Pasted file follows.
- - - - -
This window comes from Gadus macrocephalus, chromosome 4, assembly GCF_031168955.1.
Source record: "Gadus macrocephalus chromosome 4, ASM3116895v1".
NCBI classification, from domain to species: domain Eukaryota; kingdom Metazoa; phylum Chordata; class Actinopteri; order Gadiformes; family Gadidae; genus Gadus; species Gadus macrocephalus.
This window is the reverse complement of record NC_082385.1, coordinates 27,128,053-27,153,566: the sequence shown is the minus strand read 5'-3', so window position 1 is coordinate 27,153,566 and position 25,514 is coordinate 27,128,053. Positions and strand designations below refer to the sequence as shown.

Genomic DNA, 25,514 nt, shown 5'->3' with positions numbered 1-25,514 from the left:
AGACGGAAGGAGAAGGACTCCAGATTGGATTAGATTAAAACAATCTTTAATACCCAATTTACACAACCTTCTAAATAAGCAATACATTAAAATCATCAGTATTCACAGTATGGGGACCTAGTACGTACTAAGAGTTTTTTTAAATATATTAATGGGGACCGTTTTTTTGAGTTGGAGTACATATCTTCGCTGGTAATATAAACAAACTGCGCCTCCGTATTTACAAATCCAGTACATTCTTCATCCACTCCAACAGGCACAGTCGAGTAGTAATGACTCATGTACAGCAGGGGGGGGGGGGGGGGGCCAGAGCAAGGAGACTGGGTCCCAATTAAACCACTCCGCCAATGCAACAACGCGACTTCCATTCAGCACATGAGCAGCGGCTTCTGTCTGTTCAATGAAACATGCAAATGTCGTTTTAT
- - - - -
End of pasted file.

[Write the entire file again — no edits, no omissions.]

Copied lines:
This window comes from Gadus macrocephalus, chromosome 4, assembly GCF_031168955.1.
Source record: "Gadus macrocephalus chromosome 4, ASM3116895v1".
NCBI classification, from domain to species: domain Eukaryota; kingdom Metazoa; phylum Chordata; class Actinopteri; order Gadiformes; family Gadidae; genus Gadus; species Gadus macrocephalus.
This window is the reverse complement of record NC_082385.1, coordinates 27,128,053-27,153,566: the sequence shown is the minus strand read 5'-3', so window position 1 is coordinate 27,153,566 and position 25,514 is coordinate 27,128,053. Positions and strand designations below refer to the sequence as shown.

Genomic DNA, 25,514 nt, shown 5'->3' with positions numbered 1-25,514 from the left:
AGACGGAAGGAGAAGGACTCCAGATTGGATTAGATTAAAACAATCTTTAATACCCAATTTACACAACCTTCTAAATAAGCAATACATTAAAATCATCAGTATTCACAGTATGGGGACCTAGTACGTACTAAGAGTTTTTTTAAATATATTAATGGGGACCGTTTTTTTGAGTTGGAGTACATATCTTCGCTGGTAATATAAACAAACTGCGCCTCCGTATTTACAAATCCAGTACATTCTTCATCCACTCCAACAGGCACAGTCGAGTAGTAATGACTCATGTACAGCAGGGGGGGGGGGGGGGGGCCAGAGCAAGGAGACTGGGTCCCAATTAAACCACTCCGCCAATGCAACAACGCGACTTCCATTCAGCACATGAGCAGCGGCTTCTGTCTGTTCAATGAAACATGCAAATGTCGTTTTAT